The Dry Creek results you refer to support this. ColorVision Spyder2 is not particularly good on any of the monitors in the Dry Creek analysis, even the Sony Artisan. But all of the Dry Creek results are comparing the performance of different calibrators against a particular monitor. One cannot draw any conclusions about the relative performance of any particular monitor/calibrator combination.

It so happens I recently received in the mail, shipped all the way from the US of A, an X-rite DTP94 spyder with ColorEyes software. I look forward to testing this on all my monitors which include a very average 17" Sony SDM-S74 LCD which I bought to play around with my 64 bit system, but will eventually hand it down to my ex wife (the monitor, not the 64 bit system). Of course the DTP94 does not support 64 bit operating systems. (Didn't these manufacturers and software developers know that 64 bit was on its way  Huh ).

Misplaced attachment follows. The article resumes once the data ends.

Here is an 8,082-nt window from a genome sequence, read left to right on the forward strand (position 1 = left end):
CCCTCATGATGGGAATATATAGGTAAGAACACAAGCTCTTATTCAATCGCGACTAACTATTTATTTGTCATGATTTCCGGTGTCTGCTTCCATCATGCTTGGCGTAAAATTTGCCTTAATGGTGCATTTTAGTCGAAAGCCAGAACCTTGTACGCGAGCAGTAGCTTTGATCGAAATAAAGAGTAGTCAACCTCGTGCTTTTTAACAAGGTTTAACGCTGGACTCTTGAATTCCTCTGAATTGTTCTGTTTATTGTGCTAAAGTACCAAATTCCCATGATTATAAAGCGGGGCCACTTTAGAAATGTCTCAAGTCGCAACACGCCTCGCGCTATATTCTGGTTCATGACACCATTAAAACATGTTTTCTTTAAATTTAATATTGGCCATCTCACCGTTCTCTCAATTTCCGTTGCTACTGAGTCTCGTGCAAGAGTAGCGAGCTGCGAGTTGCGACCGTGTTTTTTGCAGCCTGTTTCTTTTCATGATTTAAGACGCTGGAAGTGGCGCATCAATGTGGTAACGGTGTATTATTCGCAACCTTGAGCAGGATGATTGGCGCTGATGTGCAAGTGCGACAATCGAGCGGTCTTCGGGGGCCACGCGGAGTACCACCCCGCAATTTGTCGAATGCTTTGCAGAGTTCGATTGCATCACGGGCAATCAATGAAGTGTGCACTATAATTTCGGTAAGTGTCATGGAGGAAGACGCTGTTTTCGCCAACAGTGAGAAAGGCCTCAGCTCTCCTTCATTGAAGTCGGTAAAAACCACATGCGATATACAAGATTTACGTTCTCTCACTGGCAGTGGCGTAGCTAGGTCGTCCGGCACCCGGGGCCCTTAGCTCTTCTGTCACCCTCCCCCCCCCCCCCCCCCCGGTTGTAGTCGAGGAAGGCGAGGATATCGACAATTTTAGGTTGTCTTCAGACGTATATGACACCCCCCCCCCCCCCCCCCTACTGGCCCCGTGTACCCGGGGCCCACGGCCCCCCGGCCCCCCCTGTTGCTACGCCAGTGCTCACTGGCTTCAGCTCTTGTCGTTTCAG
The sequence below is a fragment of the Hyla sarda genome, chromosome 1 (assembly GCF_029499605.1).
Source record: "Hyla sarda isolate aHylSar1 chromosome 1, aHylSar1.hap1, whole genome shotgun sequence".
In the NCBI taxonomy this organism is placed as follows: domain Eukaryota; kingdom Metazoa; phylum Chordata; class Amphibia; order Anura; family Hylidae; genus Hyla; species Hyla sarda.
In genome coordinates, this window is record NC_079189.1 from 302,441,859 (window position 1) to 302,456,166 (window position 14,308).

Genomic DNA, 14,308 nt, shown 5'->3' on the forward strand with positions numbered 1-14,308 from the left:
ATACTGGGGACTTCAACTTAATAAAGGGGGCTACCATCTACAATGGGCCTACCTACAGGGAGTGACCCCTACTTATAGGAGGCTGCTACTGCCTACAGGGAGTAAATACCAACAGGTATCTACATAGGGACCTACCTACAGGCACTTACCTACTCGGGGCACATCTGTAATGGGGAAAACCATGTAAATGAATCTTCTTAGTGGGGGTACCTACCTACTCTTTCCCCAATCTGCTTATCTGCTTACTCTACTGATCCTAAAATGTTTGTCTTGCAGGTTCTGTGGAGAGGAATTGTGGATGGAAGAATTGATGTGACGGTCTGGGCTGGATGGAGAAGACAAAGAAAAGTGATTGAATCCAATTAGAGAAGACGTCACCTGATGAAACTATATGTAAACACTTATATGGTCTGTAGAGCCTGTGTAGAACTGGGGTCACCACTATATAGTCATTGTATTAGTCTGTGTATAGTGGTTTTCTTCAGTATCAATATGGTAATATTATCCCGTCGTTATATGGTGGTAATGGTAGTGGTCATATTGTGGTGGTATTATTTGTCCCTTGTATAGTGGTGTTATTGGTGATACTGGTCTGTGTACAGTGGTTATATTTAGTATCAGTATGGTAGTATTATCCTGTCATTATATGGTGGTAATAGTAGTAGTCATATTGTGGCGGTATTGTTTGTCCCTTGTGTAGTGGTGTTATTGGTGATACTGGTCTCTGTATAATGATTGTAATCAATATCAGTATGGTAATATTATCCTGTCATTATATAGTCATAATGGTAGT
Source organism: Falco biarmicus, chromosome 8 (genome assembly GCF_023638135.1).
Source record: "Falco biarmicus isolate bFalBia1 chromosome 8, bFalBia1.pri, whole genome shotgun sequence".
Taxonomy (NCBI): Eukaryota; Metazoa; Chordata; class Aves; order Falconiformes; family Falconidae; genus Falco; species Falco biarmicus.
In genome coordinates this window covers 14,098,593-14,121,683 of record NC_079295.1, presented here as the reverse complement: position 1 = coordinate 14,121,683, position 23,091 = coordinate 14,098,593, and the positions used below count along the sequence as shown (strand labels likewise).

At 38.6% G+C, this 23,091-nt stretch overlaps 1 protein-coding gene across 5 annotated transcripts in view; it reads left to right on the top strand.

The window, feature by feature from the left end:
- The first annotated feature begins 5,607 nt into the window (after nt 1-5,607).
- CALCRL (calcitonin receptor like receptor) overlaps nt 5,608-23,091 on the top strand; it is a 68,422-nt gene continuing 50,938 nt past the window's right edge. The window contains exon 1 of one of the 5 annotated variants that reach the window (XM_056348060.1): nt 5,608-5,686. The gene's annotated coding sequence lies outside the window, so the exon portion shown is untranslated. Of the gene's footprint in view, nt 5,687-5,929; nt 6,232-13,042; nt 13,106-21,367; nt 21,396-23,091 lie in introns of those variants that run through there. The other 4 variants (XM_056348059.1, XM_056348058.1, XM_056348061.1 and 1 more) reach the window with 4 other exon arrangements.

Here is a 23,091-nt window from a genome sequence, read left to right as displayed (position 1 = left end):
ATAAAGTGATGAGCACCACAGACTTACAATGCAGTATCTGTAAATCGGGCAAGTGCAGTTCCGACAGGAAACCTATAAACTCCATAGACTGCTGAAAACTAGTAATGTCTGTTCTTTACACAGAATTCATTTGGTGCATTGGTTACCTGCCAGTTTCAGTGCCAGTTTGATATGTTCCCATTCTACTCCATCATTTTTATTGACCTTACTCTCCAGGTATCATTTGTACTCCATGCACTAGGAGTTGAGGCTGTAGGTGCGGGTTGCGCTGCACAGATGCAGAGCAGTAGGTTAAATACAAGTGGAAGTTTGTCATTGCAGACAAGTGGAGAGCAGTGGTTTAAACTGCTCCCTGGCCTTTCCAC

But I have a dilemma. I can't decide which has greater priority; demonstrating that fine grain MF film can be superior to the 1DsMkll, or demonstrating how much better ColorEyes is than my original ColorVision spyder  Cheesy .
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Ray
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« Reply #64 on: August 02, 2005, 07:07:43 PM »
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if i decrease the brightness on a monitor that has been calibrated, does that render the calibration completely useless?
If the monitor has been accurately and successfully calibrated, then of course any subsequent changes to contrast and brightness will throw out the calibration. Once your monitor has been calibrated, you should not make further adjustments, and in the case of an LCD, not even tilt the monitor.